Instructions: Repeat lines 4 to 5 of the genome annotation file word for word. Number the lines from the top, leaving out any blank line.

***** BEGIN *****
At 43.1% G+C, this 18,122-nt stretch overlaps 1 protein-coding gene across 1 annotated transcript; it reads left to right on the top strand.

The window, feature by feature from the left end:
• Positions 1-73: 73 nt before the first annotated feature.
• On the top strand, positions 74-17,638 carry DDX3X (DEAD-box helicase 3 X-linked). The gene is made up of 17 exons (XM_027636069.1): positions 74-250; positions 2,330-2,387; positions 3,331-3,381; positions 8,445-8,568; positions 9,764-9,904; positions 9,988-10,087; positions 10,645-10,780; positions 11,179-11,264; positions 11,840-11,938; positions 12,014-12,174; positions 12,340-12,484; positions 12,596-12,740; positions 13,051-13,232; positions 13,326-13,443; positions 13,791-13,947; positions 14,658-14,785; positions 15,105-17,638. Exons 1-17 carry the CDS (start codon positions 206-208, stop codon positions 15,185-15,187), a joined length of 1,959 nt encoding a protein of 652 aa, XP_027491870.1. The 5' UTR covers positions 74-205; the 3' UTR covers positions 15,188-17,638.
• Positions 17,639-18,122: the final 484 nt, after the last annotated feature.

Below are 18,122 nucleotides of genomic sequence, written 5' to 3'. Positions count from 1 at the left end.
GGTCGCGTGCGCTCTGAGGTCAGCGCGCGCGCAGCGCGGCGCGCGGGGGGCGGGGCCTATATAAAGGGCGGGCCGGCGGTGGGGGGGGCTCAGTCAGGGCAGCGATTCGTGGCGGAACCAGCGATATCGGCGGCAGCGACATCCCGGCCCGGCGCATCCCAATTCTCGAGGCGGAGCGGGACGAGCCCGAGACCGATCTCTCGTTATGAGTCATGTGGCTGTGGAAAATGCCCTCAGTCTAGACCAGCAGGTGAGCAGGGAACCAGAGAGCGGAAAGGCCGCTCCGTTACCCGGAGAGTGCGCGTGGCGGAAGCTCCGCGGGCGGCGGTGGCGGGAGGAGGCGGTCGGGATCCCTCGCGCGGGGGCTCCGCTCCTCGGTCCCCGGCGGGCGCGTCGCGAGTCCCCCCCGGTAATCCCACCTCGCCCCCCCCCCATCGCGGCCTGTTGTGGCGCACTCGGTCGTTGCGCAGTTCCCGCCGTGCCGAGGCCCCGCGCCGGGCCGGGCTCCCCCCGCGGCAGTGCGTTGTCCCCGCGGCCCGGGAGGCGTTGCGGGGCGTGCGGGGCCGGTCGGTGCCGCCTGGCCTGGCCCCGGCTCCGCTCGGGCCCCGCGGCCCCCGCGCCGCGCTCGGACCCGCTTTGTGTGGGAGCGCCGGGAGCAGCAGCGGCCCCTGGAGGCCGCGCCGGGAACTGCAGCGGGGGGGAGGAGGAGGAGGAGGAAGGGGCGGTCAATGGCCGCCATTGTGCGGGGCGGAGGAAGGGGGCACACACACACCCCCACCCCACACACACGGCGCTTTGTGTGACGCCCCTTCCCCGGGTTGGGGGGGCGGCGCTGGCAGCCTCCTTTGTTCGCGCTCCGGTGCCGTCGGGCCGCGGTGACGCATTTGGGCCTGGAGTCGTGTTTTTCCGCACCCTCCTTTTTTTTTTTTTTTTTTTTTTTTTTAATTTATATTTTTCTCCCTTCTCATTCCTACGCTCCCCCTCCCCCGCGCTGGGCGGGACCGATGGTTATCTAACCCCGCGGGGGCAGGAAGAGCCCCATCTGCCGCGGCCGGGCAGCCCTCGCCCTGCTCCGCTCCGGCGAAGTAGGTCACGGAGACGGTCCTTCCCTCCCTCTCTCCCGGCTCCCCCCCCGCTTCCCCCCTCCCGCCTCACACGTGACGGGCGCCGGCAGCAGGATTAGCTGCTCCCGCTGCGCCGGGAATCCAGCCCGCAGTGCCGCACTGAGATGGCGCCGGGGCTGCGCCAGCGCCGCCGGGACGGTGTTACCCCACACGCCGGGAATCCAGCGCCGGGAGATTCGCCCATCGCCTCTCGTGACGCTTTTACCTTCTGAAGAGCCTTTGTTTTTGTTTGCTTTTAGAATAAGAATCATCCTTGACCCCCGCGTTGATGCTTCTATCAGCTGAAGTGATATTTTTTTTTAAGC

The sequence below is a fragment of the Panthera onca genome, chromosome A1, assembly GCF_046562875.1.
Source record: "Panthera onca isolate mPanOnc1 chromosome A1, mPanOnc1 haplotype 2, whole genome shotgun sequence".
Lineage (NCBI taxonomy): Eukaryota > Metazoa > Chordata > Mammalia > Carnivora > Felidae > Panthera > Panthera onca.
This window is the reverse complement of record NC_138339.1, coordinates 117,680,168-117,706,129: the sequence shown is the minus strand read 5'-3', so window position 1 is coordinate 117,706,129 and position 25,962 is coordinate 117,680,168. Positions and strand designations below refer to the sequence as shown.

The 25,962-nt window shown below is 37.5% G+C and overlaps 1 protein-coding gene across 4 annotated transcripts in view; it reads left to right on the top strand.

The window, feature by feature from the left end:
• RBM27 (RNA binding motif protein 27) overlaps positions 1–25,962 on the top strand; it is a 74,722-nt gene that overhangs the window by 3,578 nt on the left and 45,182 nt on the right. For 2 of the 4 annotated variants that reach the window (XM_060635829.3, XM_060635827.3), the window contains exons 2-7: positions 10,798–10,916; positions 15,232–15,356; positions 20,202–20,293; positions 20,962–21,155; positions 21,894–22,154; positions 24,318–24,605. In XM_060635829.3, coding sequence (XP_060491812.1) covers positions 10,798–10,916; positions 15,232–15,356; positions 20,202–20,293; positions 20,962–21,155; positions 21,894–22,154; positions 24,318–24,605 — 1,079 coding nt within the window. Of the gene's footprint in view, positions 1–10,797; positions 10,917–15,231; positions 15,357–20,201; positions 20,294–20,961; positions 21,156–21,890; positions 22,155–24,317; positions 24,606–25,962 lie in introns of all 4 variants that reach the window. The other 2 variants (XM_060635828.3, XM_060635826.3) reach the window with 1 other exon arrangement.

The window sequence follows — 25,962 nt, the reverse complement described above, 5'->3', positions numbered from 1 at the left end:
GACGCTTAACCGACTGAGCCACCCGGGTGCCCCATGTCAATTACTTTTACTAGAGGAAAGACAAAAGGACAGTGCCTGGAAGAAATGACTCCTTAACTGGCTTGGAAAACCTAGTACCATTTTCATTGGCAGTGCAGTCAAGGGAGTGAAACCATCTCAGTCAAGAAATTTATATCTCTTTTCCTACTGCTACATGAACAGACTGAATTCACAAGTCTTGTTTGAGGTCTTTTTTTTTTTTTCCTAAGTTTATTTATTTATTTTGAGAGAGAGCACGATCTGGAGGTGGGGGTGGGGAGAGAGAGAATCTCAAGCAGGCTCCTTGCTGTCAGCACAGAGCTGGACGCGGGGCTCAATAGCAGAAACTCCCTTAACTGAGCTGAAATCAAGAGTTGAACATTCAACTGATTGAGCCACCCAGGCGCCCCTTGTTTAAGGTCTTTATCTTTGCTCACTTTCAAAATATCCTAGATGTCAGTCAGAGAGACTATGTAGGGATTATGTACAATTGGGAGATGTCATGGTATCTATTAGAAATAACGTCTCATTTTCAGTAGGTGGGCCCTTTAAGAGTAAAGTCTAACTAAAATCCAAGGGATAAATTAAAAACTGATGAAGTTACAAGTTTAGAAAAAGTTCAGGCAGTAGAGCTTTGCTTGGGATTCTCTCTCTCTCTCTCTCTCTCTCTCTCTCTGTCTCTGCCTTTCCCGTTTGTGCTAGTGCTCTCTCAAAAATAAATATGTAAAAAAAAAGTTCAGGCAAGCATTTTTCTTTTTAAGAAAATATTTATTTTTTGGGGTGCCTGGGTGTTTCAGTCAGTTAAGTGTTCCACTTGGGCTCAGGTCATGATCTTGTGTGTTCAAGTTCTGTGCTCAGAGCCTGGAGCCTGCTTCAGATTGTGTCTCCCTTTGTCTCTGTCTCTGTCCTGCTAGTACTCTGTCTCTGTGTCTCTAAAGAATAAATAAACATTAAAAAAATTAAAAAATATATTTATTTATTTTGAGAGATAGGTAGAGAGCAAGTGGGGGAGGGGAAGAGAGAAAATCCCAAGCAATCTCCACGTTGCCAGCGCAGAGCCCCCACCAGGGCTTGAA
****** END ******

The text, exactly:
• On the top strand, positions 74-17,638 carry DDX3X (DEAD-box helicase 3 X-linked). The gene is made up of 17 exons (XM_027636069.1): positions 74-250; positions 2,330-2,387; positions 3,331-3,381; positions 8,445-8,568; positions 9,764-9,904; positions 9,988-10,087; positions 10,645-10,780; positions 11,179-11,264; positions 11,840-11,938; positions 12,014-12,174; positions 12,340-12,484; positions 12,596-12,740; positions 13,051-13,232; positions 13,326-13,443; positions 13,791-13,947; positions 14,658-14,785; positions 15,105-17,638. Exons 1-17 carry the CDS (start codon positions 206-208, stop codon positions 15,185-15,187), a joined length of 1,959 nt encoding a protein of 652 aa, XP_027491870.1. The 5' UTR covers positions 74-205; the 3' UTR covers positions 15,188-17,638.
• Positions 17,639-18,122: the final 484 nt, after the last annotated feature.